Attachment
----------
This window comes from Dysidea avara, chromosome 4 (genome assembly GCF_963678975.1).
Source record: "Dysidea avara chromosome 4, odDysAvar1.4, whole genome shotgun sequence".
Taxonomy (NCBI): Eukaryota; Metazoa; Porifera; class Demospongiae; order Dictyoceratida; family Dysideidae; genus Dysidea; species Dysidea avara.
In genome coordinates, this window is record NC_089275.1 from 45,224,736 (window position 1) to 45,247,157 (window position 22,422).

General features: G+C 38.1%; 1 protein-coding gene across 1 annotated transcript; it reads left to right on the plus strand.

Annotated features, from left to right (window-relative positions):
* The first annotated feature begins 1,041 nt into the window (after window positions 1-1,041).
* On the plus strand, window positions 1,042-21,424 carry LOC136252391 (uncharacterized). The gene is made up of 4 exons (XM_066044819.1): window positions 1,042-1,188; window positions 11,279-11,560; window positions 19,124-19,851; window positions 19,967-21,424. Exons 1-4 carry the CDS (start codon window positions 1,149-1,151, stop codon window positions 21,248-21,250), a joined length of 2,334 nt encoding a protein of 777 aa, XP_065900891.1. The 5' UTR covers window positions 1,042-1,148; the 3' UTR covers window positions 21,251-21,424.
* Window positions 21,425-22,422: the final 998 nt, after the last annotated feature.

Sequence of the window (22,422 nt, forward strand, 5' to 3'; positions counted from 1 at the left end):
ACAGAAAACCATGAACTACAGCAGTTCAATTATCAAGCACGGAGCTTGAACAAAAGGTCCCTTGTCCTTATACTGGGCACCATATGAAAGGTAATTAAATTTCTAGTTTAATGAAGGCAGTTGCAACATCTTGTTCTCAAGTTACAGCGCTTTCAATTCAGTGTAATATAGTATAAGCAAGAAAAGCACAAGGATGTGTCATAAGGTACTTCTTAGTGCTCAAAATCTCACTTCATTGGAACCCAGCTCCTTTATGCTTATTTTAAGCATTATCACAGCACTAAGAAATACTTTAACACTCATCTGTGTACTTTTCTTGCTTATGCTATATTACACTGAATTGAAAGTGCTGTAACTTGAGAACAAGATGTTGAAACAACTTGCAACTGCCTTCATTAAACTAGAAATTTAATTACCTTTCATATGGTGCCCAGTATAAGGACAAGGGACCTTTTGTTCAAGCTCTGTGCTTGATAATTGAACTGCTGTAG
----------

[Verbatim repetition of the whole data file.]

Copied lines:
This window comes from Dysidea avara, chromosome 4 (genome assembly GCF_963678975.1).
Source record: "Dysidea avara chromosome 4, odDysAvar1.4, whole genome shotgun sequence".
Taxonomy (NCBI): Eukaryota; Metazoa; Porifera; class Demospongiae; order Dictyoceratida; family Dysideidae; genus Dysidea; species Dysidea avara.
In genome coordinates, this window is record NC_089275.1 from 45,224,736 (window position 1) to 45,247,157 (window position 22,422).

General features: G+C 38.1%; 1 protein-coding gene across 1 annotated transcript; it reads left to right on the plus strand.

Annotated features, from left to right (window-relative positions):
* The first annotated feature begins 1,041 nt into the window (after window positions 1-1,041).
* On the plus strand, window positions 1,042-21,424 carry LOC136252391 (uncharacterized). The gene is made up of 4 exons (XM_066044819.1): window positions 1,042-1,188; window positions 11,279-11,560; window positions 19,124-19,851; window positions 19,967-21,424. Exons 1-4 carry the CDS (start codon window positions 1,149-1,151, stop codon window positions 21,248-21,250), a joined length of 2,334 nt encoding a protein of 777 aa, XP_065900891.1. The 5' UTR covers window positions 1,042-1,148; the 3' UTR covers window positions 21,251-21,424.
* Window positions 21,425-22,422: the final 998 nt, after the last annotated feature.

Sequence of the window (22,422 nt, forward strand, 5' to 3'; positions counted from 1 at the left end):
ACAGAAAACCATGAACTACAGCAGTTCAATTATCAAGCACGGAGCTTGAACAAAAGGTCCCTTGTCCTTATACTGGGCACCATATGAAAGGTAATTAAATTTCTAGTTTAATGAAGGCAGTTGCAACATCTTGTTCTCAAGTTACAGCGCTTTCAATTCAGTGTAATATAGTATAAGCAAGAAAAGCACAAGGATGTGTCATAAGGTACTTCTTAGTGCTCAAAATCTCACTTCATTGGAACCCAGCTCCTTTATGCTTATTTTAAGCATTATCACAGCACTAAGAAATACTTTAACACTCATCTGTGTACTTTTCTTGCTTATGCTATATTACACTGAATTGAAAGTGCTGTAACTTGAGAACAAGATGTTGAAACAACTTGCAACTGCCTTCATTAAACTAGAAATTTAATTACCTTTCATATGGTGCCCAGTATAAGGACAAGGGACCTTTTGTTCAAGCTCTGTGCTTGATAATTGAACTGCTGTAG